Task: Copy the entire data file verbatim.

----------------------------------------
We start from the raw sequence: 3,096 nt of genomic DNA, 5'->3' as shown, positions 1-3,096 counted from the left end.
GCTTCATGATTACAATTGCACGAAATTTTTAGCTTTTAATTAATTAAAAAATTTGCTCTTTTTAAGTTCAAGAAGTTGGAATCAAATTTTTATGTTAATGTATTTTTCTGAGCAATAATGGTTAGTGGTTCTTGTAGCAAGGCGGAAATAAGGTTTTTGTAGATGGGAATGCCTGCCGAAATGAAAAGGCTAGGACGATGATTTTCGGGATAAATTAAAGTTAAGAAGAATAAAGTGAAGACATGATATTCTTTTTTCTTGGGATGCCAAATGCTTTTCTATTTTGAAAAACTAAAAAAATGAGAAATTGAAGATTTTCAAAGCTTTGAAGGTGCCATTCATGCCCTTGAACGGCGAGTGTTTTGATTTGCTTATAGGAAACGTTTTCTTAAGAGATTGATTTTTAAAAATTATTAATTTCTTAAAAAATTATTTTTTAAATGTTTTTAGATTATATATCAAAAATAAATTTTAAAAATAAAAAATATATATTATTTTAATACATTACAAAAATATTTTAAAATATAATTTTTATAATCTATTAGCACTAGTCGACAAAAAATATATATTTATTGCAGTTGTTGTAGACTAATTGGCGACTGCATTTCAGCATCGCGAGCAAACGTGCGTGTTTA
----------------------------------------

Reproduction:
We start from the raw sequence: 3,096 nt of genomic DNA, 5'->3' as shown, positions 1-3,096 counted from the left end.
GCTTCATGATTACAATTGCACGAAATTTTTAGCTTTTAATTAATTAAAAAATTTGCTCTTTTTAAGTTCAAGAAGTTGGAATCAAATTTTTATGTTAATGTATTTTTCTGAGCAATAATGGTTAGTGGTTCTTGTAGCAAGGCGGAAATAAGGTTTTTGTAGATGGGAATGCCTGCCGAAATGAAAAGGCTAGGACGATGATTTTCGGGATAAATTAAAGTTAAGAAGAATAAAGTGAAGACATGATATTCTTTTTTCTTGGGATGCCAAATGCTTTTCTATTTTGAAAAACTAAAAAAATGAGAAATTGAAGATTTTCAAAGCTTTGAAGGTGCCATTCATGCCCTTGAACGGCGAGTGTTTTGATTTGCTTATAGGAAACGTTTTCTTAAGAGATTGATTTTTAAAAATTATTAATTTCTTAAAAAATTATTTTTTAAATGTTTTTAGATTATATATCAAAAATAAATTTTAAAAATAAAAAATATATATTATTTTAATACATTACAAAAATATTTTAAAATATAATTTTTATAATCTATTAGCACTAGTCGACAAAAAATATATATTTATTGCAGTTGTTGTAGACTAATTGGCGACTGCATTTCAGCATCGCGAGCAAACGTGCGTGTTTA